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Will DC Tip the Scales Against Waiters?

Eakinomics: Will DC Tip the Scales Against Waiters?

Today District of Columbia voters go to the polls to decide a ballot referendum as to whether by 2026 “tipped workers” will be paid the full minimum wage (currently slated to rise to $15 per hour by 2020 in DC). “Of course they should,” you might think. But as AAF’s Ben Gitis pointed out long ago, it is not quite that simple.

Under the Fair Labor and Standards Act (FLSA), all workers must earn at least the federal minimum wage. However, a firm can classify workers who receive more than $30 per month in tips as “tipped employees.” Tipped employees get a “tip credit” that is, essentially, an estimate of how much he or she will get in tips per hour. Employers have to pay the remainder in cash wages. To make the math simple, suppose the minimum wage is $15 per hour and the tip credit is $7 per hour. The employers have a de facto minimum wage of $8 in cash per hour for tipped employees.

Now here is the catch: If actual tips don’t amount to $7 per hour, the employer has to make up the difference so that the employee gets the full $15 per hour. Again, to make things concrete, suppose actual tips are only $5 per hour. The employer has to shell out the initial $8 plus $2 so that the combined tips ($5) and employer cash ($10) meet the minimum wage.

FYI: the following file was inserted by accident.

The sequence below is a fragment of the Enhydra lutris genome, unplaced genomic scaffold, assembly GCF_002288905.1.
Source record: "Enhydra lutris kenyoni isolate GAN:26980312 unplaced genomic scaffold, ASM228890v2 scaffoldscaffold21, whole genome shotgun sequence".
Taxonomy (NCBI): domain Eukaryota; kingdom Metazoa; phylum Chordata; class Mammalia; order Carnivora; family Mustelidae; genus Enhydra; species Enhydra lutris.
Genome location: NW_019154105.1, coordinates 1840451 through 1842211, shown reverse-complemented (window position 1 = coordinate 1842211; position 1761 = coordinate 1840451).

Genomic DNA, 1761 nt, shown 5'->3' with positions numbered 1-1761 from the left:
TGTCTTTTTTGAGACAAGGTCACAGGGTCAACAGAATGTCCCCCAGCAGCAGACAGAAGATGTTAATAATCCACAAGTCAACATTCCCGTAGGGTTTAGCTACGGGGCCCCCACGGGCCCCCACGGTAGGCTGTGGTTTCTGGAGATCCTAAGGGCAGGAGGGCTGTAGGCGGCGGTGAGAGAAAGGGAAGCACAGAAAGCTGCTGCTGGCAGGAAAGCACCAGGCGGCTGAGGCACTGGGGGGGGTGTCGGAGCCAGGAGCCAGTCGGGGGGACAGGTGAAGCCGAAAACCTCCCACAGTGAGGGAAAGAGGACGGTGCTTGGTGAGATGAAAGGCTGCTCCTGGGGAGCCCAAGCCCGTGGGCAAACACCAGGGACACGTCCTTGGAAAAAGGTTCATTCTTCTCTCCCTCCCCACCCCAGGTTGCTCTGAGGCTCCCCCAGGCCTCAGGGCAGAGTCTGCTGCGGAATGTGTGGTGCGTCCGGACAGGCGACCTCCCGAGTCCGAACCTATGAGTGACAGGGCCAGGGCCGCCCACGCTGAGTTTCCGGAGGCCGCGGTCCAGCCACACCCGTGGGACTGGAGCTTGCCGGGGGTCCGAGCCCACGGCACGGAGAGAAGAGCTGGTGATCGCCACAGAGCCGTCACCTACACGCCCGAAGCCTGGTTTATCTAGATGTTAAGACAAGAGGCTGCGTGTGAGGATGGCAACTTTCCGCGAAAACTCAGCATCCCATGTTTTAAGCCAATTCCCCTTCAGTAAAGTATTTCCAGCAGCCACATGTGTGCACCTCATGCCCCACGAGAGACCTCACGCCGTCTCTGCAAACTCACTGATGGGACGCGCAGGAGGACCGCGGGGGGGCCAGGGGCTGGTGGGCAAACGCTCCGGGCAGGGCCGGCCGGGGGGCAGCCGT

This simple example reveals three important points.

1. The debate on tipped minimum wage often leaves the false impression that tipped workers are subject to a lower pay. This is wrong, as employers must make up the difference if tips fall short.

2. Eliminating the tipped credit and paying the full minimum wage does not help the workers. They are already making minimum wage. Indeed, if businesses stop accepting tips, there is the small chance that some workers who received tips in excess of the $15 minimum will make less.

3. Eliminating the tipped credit raises the costs for employers — from $10 per hour to $15 per hour in my example. Employers will respond negatively to these additional costs by cutting jobs, reducing hiring, raising prices, and going out of business. Restaurants with their staffs of tipped waiters are especially vulnerable, which means the waiters themselves are in the economic crosshairs.

Taken at economic face value, the referendum should fail. But the same economic logic was also in play as state after state, and city after city, has passed laws and ballot initiatives for a higher minimum wage. So all bets are off.

Disclaimer

Fact of the Day

The annual growth rate in alternative workers (i.e. workers in the gig economy) declined from 2.1 percent between 1995 and 2005 to just 0.3 percent between 2005 and 2017.